One of the great things about Michael Palmer is that he does not feel he has to pump out a book every year, if it is good or not. So when I learn he is putting out a new book I really look forward to it. This book around I just did not feel the need to read every free second I had, like I did with The Patient. Fatal has likeable characters and brings up some things that will make me think next time I take my kids to the doctor, but it just didn't grab me like his earlier novels. It is worth
reading and I believe most people will find this book enjoyable.
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By A Customer on April 30, 2002
Format: Hardcover
Dr. Matt Rutledge obviously knows something is wrong in his hometown of Belinda, West Virginia when several of his patients in for not much more than a cold suddenly die with strange symptoms. He believes that the Belinda Coal and Coke Company has poisoned the air, land, or water or a combination of all three with their usual disregard for safety or environmental health. Matt detests the coal company because their practices led to the death of his father, an employee of Belinda Coal and Coke.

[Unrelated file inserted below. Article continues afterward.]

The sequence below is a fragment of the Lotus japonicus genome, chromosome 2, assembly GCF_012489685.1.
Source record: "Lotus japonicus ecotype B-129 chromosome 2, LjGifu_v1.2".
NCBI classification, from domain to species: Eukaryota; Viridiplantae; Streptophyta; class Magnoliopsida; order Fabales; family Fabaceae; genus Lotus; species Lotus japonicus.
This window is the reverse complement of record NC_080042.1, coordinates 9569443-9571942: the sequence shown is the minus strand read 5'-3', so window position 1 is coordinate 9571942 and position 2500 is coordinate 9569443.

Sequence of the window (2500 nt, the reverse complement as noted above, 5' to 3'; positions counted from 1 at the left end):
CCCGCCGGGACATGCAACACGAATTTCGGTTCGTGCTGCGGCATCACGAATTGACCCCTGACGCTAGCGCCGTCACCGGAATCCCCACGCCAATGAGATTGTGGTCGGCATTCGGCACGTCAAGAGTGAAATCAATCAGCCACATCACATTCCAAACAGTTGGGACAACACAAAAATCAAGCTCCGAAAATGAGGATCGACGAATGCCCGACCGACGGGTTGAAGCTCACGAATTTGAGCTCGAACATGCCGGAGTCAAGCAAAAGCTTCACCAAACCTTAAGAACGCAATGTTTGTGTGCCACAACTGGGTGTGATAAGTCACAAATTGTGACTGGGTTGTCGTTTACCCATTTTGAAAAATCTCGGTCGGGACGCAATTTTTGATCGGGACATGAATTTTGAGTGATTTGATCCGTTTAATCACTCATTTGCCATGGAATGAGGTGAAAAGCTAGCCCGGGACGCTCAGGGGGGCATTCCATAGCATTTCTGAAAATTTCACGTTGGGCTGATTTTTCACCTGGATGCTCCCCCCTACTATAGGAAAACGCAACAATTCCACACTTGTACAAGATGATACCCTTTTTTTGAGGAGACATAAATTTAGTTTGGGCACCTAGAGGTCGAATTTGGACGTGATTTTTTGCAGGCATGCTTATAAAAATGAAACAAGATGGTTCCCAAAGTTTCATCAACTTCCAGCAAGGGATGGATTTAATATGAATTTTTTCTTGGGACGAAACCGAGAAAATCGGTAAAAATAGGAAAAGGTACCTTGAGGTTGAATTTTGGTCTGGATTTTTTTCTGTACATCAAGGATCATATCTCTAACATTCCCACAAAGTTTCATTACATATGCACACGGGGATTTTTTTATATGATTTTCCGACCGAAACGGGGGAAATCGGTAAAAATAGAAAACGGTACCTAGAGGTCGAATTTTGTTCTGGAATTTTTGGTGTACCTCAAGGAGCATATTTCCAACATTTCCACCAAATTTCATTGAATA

Matt digs deeper into why intelligent people are suddenly babbling and have unsightly lumps on their bodies. He learns that former Belinda residents also have died from the same mysterious ailment. He soon finds out that while he practiced medicine elsewhere, his hometown was the test site of a supervaccine whose consequences are starting to appear. That elixir is about to be approved for use across the country; a few deaths in backwater West Virginia is not enough to stop Omnivax from reaching the marketplace.